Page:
The authors as a whole do an admirable job of explaining the central ideas. The explanations are generally clear, which is absolutely critical for a topic like jQuery that can be overwhelming to anyone unfamiliar with it — and not just as a result of the somewhat cryptic syntax (which admittedly is unavoidable), made worse by chaining and especially by the nesting of anonymous functions. Even a cursory glance through the book should make evident that the authors put a lot of effort into writing it, reflected not just in its substantial length, but also the number of examples they created for the book, and the functionality contained therein.

With its thorough coverage of key jQuery topics — from the basics to plug-in development — Learning jQuery 1.3 is an information-packed resource that can help Web developers learn how to take their JavaScript programming to the next level.

Michael J. Ross is a freelance website developer and writer.

You can purchase Learning jQuery 1.3 from amazon.com. Slashdot welcomes readers' book reviews -- to see your own review here, read the book review guidelines, then visit the submission page.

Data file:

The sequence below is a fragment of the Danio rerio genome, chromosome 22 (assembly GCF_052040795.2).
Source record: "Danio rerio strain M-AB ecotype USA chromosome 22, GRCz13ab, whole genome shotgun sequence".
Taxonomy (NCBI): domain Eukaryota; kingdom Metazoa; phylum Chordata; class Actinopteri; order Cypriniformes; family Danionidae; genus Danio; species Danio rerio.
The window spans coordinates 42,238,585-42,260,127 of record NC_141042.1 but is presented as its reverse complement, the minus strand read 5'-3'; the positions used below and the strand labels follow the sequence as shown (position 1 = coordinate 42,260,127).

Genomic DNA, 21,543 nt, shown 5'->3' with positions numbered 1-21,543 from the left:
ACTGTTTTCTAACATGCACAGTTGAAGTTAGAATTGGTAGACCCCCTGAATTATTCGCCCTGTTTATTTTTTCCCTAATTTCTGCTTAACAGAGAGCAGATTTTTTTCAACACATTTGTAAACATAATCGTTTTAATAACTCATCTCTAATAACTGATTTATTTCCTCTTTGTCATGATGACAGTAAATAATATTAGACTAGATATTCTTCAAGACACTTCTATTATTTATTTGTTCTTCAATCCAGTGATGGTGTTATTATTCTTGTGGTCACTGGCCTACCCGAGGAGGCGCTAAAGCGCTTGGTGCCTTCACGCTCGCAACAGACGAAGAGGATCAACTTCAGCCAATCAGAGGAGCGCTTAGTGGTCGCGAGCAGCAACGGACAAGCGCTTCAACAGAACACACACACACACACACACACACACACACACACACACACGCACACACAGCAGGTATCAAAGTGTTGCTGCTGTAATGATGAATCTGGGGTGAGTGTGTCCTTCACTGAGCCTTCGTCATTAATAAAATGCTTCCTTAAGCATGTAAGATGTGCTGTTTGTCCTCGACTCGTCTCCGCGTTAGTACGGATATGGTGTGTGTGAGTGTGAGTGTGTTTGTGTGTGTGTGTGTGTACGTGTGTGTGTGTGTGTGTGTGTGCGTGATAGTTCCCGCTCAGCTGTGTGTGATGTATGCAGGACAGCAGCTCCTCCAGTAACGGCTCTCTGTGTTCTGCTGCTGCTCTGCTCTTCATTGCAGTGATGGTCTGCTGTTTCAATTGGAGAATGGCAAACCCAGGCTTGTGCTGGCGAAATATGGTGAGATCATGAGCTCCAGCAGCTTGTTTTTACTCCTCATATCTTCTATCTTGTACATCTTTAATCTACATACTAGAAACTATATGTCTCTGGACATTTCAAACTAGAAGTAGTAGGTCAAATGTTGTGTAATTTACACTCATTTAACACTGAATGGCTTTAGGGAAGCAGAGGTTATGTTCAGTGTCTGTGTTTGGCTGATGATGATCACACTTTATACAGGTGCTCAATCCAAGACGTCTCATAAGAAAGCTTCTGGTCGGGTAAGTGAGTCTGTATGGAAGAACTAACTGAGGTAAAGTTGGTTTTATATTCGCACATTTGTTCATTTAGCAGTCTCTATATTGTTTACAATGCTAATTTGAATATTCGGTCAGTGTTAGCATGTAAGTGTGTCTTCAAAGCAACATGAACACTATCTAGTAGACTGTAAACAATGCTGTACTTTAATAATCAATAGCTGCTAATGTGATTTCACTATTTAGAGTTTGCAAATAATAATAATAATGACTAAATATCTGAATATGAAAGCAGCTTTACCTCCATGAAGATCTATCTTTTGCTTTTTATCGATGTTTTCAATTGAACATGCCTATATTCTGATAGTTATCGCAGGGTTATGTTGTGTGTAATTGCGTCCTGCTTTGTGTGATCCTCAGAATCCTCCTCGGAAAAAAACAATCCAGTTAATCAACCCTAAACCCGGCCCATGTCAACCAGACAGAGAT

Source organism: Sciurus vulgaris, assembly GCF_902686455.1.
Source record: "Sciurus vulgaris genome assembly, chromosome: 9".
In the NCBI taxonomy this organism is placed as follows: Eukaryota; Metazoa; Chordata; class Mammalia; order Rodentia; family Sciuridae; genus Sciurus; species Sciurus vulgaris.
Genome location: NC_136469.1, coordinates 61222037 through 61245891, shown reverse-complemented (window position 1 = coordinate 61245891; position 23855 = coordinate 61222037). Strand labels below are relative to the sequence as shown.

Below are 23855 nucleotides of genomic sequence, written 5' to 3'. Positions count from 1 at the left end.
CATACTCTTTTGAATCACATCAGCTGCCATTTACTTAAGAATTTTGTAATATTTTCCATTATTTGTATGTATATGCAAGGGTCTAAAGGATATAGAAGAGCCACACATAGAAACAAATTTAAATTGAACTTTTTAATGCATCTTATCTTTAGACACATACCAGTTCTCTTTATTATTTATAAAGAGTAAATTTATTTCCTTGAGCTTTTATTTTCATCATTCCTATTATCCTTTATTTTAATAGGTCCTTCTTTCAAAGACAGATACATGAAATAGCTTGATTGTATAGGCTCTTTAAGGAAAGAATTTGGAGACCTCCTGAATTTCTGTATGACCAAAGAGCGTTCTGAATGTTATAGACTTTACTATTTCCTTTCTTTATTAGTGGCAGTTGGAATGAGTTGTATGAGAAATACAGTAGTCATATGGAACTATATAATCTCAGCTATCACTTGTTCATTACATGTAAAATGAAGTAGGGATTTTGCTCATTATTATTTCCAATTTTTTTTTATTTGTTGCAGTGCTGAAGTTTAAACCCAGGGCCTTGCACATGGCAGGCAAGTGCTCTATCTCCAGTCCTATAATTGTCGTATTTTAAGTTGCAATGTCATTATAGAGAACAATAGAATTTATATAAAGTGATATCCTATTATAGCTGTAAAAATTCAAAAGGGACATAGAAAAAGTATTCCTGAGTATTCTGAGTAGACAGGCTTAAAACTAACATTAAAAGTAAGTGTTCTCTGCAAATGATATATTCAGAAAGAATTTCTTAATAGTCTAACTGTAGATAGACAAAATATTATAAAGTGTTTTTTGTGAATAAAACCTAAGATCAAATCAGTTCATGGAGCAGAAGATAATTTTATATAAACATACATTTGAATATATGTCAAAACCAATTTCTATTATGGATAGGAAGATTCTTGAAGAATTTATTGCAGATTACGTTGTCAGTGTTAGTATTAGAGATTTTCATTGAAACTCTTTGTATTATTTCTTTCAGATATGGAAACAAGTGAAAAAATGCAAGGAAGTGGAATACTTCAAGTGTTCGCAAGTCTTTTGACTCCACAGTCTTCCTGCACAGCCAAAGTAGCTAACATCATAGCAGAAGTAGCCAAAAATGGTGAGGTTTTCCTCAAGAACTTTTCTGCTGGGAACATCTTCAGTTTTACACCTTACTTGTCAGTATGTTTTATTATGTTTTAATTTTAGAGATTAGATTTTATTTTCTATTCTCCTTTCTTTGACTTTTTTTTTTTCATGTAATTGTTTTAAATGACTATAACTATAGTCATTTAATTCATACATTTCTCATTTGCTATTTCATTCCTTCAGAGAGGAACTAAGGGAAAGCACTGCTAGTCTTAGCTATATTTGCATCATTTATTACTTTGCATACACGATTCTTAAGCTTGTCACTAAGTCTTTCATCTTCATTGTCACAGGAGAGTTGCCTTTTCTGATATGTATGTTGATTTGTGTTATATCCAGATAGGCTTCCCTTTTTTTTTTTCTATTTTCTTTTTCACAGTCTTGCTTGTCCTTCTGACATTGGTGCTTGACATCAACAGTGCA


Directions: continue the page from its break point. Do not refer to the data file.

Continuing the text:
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Learning JQuery 1.3

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  • HTML forms (Score:2, Insightful)

    by Anonymous Coward on Monday January 11, 2010 @12:19PM (#30724150)

    Client side form handling is the browsers job.

    Roll on HTML 5 [diveintohtml5.org]

  • JQuery (Score:3, Insightful)

    I looked into JQuery recently for a web project, and while it is really, really cool, it's pretty heavy if all you want is (say) a Calendar popup. I think JQuery is really useful if you are going to basically do a desktop-style application using Javascript, like a spreadsheet or other major application. If all you want is a few controls for standard web forms, JQuery is overkill and too slow to download. There are better individual choices.
  • by Anonymous Coward on Monday January 11, 2010 @12:30PM (#30724268)